We’re going to kick off this four-part series on rethinking websites in 2018 by talking about your story. And as much as business owners think it’s all about their 20 years of experience or their vast array of products and services they offer to solve their customers’ beloved “pain points”, it’s all wrong.

It’s not about you.

That’s right. If your selling point is that you’ve been in the business for 20 years, then you’re using the wrong selling point. Newsflash: no one cares how long you’ve been in business. What potential customers and clients care about is how your services fit in with their own stories.

Does your website treat your customer as the hero?

Marketers have been telling us for years that we have to be the grandiose hero in our customers’ story. Unfortunately, what that’s done to our stories is make our business and service the subject of the story. Our customers, therefore, have been trying to fit into our story.

But what’s wrong with this is that we’re making ourselves the hero in a story we have no idea about. We aren’t truly considering our dream clients’ own storyline. I know you’re going to say that it’s impossible to know every one of our clients’ stories, and you’re right. But we can certainly identify what their problems are, can’t we?


Using “you” in your marketing messages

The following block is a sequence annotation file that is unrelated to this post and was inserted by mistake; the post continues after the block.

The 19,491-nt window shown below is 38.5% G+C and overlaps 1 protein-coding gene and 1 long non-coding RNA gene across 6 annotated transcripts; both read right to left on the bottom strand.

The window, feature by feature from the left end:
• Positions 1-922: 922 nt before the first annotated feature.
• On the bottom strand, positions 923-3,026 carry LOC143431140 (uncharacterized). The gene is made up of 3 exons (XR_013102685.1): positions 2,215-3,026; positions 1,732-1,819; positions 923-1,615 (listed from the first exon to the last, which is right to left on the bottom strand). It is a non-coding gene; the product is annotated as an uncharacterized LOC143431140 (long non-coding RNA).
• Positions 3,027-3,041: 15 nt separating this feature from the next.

I know, I know: I taught high school English, and I always taught my students to not use “you” or any form of the second person in traditional essays and papers. But we’re not in high school anymore, Toto.

The single-handed best way to relate to our customers’ stories is to make the story about them. Instead of talking at them, why can’t we talk with them? Have a conversation so that we are in the same story together.


Use benefits instead of features

How can your service make your clients and customers’ lives better? What kind of utopia will they experience as a direct result of using your services? Try thinking of it this way:

  1. Pick a service you want to focus on.
  2. Identify the problem: what is it that keeps your dream clients up at night that coincides with the service you chose in Step 1?
  3. List all of the ways that your service can make your dream clients’ lives better. Consider using “Imagine if…” statements.

Combine this to create new client-focused content for this particular service’s sales page!

Have questions?

Join the conversation on Facebook or find us on Twitter and send us a message. We’d love to hear about your successes or any questions you might have.

We’ll be back next week with part two of our four-part series on rethinking website content in 2018!

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